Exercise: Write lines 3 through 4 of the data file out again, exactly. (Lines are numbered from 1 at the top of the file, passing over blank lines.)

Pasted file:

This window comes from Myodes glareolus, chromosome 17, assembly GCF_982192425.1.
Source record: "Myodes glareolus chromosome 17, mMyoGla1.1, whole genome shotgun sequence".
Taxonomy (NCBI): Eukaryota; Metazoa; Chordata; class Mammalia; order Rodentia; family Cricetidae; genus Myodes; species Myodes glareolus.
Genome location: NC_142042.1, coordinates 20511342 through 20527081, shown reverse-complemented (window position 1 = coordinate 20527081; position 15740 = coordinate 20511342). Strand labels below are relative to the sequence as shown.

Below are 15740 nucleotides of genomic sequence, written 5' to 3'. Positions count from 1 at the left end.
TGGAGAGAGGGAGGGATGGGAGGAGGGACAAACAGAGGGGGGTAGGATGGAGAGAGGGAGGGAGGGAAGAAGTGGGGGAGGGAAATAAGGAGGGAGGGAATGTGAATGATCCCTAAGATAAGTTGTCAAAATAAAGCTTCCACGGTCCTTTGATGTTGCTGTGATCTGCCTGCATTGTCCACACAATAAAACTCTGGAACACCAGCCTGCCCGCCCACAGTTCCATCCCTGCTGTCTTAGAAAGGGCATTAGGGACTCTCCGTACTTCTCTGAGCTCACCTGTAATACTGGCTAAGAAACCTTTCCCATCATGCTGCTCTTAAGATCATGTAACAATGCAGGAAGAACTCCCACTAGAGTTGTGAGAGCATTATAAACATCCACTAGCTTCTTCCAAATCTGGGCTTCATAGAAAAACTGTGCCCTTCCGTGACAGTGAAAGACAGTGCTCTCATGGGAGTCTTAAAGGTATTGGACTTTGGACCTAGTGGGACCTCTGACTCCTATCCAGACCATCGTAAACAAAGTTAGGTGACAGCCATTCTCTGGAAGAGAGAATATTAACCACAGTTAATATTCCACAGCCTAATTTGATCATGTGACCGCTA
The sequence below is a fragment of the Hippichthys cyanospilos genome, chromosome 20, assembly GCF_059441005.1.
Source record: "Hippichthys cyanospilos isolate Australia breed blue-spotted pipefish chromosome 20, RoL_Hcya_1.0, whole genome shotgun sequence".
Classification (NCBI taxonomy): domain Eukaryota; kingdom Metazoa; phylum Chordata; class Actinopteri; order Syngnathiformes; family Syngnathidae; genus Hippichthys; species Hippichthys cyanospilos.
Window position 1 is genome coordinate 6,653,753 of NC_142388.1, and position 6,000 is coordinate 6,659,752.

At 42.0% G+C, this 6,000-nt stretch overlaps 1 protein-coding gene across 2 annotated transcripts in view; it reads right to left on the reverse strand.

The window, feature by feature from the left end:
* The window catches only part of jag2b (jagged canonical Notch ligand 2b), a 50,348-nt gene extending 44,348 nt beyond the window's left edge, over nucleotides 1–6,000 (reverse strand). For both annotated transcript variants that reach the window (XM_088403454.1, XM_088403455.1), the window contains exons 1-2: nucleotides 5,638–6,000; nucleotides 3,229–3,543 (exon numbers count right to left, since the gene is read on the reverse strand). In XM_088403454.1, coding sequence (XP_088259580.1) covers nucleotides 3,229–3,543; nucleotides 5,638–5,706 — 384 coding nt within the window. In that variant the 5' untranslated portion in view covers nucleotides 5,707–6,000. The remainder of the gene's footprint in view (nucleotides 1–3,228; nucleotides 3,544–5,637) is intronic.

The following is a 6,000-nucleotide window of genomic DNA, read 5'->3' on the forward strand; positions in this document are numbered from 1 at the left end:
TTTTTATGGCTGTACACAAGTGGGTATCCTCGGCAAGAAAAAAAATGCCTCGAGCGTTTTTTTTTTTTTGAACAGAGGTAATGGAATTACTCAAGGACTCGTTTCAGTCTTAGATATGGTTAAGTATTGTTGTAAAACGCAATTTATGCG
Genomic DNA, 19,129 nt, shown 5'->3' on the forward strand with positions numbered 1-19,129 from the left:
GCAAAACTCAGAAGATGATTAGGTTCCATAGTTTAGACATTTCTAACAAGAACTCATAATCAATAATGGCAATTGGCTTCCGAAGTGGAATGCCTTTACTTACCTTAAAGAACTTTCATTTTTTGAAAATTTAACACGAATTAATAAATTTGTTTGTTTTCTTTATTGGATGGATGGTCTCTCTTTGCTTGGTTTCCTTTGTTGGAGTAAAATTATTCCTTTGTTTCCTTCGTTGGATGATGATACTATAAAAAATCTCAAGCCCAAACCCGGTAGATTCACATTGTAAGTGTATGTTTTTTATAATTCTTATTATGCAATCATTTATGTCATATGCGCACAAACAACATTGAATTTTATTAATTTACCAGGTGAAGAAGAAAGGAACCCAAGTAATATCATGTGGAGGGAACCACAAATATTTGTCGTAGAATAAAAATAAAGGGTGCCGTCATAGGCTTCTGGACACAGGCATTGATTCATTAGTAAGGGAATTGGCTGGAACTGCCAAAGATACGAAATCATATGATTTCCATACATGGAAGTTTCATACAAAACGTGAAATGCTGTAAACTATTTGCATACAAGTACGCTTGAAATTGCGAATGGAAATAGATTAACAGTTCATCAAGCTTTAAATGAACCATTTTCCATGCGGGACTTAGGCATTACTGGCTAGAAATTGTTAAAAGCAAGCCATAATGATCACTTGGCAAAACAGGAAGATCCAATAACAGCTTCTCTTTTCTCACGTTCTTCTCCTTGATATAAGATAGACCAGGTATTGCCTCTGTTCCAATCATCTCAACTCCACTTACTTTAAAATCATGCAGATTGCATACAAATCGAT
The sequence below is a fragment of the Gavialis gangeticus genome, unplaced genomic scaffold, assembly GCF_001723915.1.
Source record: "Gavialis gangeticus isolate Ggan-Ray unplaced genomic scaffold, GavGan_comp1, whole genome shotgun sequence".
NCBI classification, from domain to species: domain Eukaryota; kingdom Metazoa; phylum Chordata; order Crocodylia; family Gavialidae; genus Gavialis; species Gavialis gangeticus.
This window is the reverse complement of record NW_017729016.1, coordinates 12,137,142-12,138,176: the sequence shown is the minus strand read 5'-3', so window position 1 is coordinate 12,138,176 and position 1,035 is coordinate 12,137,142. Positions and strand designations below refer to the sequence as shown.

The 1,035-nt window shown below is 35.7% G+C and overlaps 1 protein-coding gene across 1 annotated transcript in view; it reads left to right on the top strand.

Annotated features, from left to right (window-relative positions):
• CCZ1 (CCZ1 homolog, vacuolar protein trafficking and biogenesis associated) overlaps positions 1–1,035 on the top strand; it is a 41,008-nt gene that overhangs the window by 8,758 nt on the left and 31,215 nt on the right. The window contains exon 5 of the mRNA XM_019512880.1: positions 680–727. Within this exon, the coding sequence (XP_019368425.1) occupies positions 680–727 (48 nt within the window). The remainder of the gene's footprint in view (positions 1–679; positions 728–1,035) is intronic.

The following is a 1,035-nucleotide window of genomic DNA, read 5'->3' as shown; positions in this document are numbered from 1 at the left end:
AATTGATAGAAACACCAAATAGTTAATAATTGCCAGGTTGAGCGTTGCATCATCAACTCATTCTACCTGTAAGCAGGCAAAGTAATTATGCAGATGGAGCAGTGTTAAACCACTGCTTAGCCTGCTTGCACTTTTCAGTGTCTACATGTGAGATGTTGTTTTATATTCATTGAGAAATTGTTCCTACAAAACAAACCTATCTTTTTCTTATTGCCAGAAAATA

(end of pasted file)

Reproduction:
Taxonomy (NCBI): Eukaryota; Metazoa; Chordata; class Mammalia; order Rodentia; family Cricetidae; genus Myodes; species Myodes glareolus.
Genome location: NC_142042.1, coordinates 20511342 through 20527081, shown reverse-complemented (window position 1 = coordinate 20527081; position 15740 = coordinate 20511342). Strand labels below are relative to the sequence as shown.